It is a nice idea, even if it feels a little plastic (e.g. in the uncanny voice matching; or has this just been very carefully remixed for marketing purposes?). (And don't get me started on the costume/gender side of things - spontaneously slashing the dress halfway up the thigh as an empowering gesture? Really? Sigh.)
For the curious who lack the three and a half minutes necessary to watch the clip, the languages involved are: English, French from France, German, Dutch, Mandarin, Swedish, Japanese, Latin American Spanish (interestingly), Polish, Hungarian, Castilian Spanish, Catalan, Italian, Korean, Serbian, Cantonese, Portuguese, Bahasa Malaysia, Russian, Danish, Bulgarian, Norwegian, Thai, Canadian French and Flemish.
I find myself wondering is this really all the languages into which the film has been dubbed, or just a useful round number which fitted into the running time of the song? Will this film be released only with subtitles in Greek, Czech, Slovenian, etc.? (I guess very possibly, because some of these are traditionally subtitling territories; readers please feel free to confirm or deny). Or will it skip some of these territories entirely? In what languages, if any, will this film play in India? In Africa? What form(s) of translation might it have into Arabic? Enquiring minds want to know.
UPDATE 1 June 2014: There's been a lot more discussion of this online since I posted this, which answers some of the questions above. Jayne Fox kindly posted a link in the comments to this article confirming that the film had been localised in 41 languages.
There's an excellent post by Elias Muhanna on the New Yorker blog this week about the treatment of the film in Arabic - it turns out that there is only one dub and it's into Modern Standard Arabic rather than the more usual Egyptian Arabic. Muhanna gives some nice back-translations into English of what the characters can actually be considered to be singing. The comments are worth reading too.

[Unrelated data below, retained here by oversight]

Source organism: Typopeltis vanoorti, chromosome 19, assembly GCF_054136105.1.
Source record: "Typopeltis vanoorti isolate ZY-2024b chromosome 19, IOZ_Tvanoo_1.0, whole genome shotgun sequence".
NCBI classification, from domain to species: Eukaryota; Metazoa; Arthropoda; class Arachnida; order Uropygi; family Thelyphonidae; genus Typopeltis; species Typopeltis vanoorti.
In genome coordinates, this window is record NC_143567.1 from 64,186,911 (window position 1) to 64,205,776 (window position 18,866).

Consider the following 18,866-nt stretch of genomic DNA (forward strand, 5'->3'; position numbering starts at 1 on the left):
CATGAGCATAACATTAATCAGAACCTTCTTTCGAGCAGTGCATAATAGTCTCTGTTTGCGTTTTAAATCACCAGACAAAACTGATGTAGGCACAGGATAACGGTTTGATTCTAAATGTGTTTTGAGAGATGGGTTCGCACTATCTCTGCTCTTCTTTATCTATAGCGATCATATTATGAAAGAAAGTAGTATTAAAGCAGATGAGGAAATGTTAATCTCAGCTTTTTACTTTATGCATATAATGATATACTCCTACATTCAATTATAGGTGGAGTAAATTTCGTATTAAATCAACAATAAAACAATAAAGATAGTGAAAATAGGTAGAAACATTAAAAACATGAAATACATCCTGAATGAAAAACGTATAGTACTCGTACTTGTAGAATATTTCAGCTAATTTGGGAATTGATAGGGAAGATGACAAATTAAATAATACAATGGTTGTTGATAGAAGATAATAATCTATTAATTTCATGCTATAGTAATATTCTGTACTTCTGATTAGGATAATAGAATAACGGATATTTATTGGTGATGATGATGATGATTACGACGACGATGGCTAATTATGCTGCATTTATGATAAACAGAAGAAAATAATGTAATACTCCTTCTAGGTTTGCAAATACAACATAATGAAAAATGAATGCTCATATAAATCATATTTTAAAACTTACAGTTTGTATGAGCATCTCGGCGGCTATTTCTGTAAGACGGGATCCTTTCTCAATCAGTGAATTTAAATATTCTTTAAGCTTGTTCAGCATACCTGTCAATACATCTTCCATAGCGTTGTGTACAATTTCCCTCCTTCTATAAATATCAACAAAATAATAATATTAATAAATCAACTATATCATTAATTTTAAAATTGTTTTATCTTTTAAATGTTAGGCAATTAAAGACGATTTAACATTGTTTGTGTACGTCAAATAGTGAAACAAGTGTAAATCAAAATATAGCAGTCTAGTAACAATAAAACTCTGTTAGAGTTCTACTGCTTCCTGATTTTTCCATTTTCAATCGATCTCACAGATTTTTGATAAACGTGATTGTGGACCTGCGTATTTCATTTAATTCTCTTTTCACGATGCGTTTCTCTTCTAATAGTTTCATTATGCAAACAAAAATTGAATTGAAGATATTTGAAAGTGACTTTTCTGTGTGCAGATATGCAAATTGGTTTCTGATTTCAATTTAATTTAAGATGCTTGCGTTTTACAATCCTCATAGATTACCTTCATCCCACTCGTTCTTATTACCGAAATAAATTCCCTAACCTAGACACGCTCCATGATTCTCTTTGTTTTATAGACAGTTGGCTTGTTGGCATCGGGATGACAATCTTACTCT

Muhanna also links to a Youtube fan video which offers snatches of the film in English, Brazilian Portuguese, Bulgarian, Canadian French, Cantonese, Castilian Spanish, Croatian, Czech, Danish, Dutch, Estonian, Finnish, Flemish, French, German, Greek, Hebrew, Hungarian, Icelandic, Italian, Japanese, Korean, Latin American Spanish, Lithuanian, Malay, Mandarin, Norwegian, Polish, Portuguese, Romanian, Russian, Serbian, Slovak, Slovene, Swedish, Thai, Turkish, Ukrainian, Vietnamese.
I make that 39 languages. Modern Standard Arabic is not included, and apparently there's a Filipino cover of 'Frozen' as well which may mean the film was localised there too. The question of India and the rest of Africa still seems to be an open one.
UPDATE 29 August 2016: The article on audiovisual subtitling research and policy that I was writing when I originally posted this is now out and can be found in the journal Target (paywalled, alas) at https://benjamins.com/#catalog/journals/target.28.2/toc.